Investors looking to gold for protection from the stock market rout have not been rewarded.
The spot price started the year continuing 2019′s trend, in which gold rose by 18.4 per cent in U.S. dollar terms. That was its best performance in almost a decade. But after hitting a peak of US$1,683 an ounce in early March, gold has drifted lower, to US$1,498 an ounce on March 20, as the market panic has accelerated.
With each new promise of government spending and rounds of interest-rate cuts, the spot price of gold has dropped. It’s now down by 2.3 per cent year-to-date.
While gold is down, it’s not out. Experts say its fundamentals in the medium and longer term are strong. Economic uncertainty and worries about ballooning deficits and debts suggest a gradual rise in the price of the precious metal.
“I’m not saying go out tomorrow and buy gold,” says John Hathaway, portfolio manager with Sprott Asset Management USA in New York. “But what we see around us is a demonstration of why you should have it [in your portfolio].”
Juan Carlos Artigas, executive director of investment research at the World Gold Council (WGC) in New York, says global economic anxiety combined with lower interest rates are supportive of gold investment. The WGC is a non-profit funded by mining companies that tracks the supply, demand and uses of gold,
Mr. Artigas says a combination of factors has driven the recent pullback in the price of gold. They include the market sell-off and “the use of gold to cover margin calls, as it has been one of the few assets with positive performance for the year.”
The impact of trading in derivatives markets has also exacerbated the trend, he says.
Still, according to a new WCG investment update on gold, it “remains one of the best performing asset classes year-to-date.”
Mr. Hathaway co-manages Sprott Gold Equity Fund, which has US$1-billion in assets under management; 83 per cent of its holdings are invested in precious metals stocks and 15 per cent in physical gold. It was down by about 26.7 per cent year-to-date as of March 19.
Mr. Hathaway doesn’t believe successive rounds of interest-rate cuts and government spending will be enough to shore up confidence. Nor does he sees a zero interest-rate world as triggering inflation, which is traditionally gold’s ally.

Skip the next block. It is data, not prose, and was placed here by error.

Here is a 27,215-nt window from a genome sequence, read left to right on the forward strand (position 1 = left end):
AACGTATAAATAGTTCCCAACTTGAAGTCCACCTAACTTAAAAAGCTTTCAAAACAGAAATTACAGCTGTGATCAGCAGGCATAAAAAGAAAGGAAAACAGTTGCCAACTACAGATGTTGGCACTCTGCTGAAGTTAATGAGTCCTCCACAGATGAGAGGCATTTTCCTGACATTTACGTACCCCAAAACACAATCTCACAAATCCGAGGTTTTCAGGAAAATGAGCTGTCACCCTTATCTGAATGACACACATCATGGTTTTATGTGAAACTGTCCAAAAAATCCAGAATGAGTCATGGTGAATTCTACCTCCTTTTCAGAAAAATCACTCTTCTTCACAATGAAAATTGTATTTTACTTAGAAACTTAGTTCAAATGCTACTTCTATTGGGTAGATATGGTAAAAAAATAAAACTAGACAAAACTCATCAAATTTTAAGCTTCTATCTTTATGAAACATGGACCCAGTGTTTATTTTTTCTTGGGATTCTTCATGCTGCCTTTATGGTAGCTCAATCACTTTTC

Rather, he believes deflation in the real economy and in financial markets is a more likely outcome. The price for goods and services would fall as recession reduces demand. In turn, stock prices are unable to recover fully as a bear market mentality takes hold.
In the face of these headwinds, interest in gold is likely to widen, Mr. Hathaway says.
That means investors should wait for the market panic to subside before making a call on whether gold has a place in their portfolio and, if so, by how much, he says.
Mr. Hathaway thinks a weighting of 5 per cent is appropriate, while Mr. Artigas suggests between 2 and 10 per cent as a portfolio diversifier.
Mr. Artigas notes that investors poured US$19-billion into gold exchange-traded funds in 2019. That figure was already at US$11.5-billion year-to-date as of March 19. So, investment sentiment and momentum remain strong, he says.
The WGC has a tool on its website that looks at how gold behaves under different conditions. After users create a free account, they can look at four economic scenarios and the impact on gold.
The four models are: slowing global growth; a U.S. recession; an emerging-market rebound; and a continued China slowdown. The base assumptions were made in December and are being updated.
The U.S. recession model predicted what has already happened, in many respects. It assumes a 30-per-cent decline in U.S. stocks. As of March 20, the S&P 500 has already declined by 29.3 per cent year-to-date. The model predicts a recession within a year, prompting aggressive interest-rate cuts and fiscal stimulus. The U.S. Federal Reserve Board has cut interest rates twice in the past few weeks and the Trump administration is proposing a variety of stimulus measures.
The model predicts that U.S. real gross domestic product growth will average 0.2 per cent in 2020 and the 10-year U.S. Treasury yield falls to 0.8 per cent. (The yield has already touched that level after the Fed cut its benchmark rate to zero; it has rebounded slightly to 0.92 per cent as of March 20.) The model sees stocks recovering in 2021 with high single-digit returns.
In turn, the price of gold would rise by 3 per cent this year, followed by a fall of 3 per cent in 2021 and a further 7 per cent drop in 2022.
The rationale is that a strong increase in the price of gold in 2019 limits more speculative investment this year as weak emerging-market economies see slower consumer demand and advanced economies import fewer goods, which use gold as a component. The model sees credit spreads remain subdued, limiting an increase in gold investment demand.
While models don’t always match actual behaviour, Mr. Hathaway says that, taken as a whole, the outlook for gold is positive.
“The coronavirus will eventually go away. Global indebtedness will not,” he says.
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(This article appeared in the Globe Advisor section of the Globe & Mail’s Report on Business on Mar. 23, 2020.)
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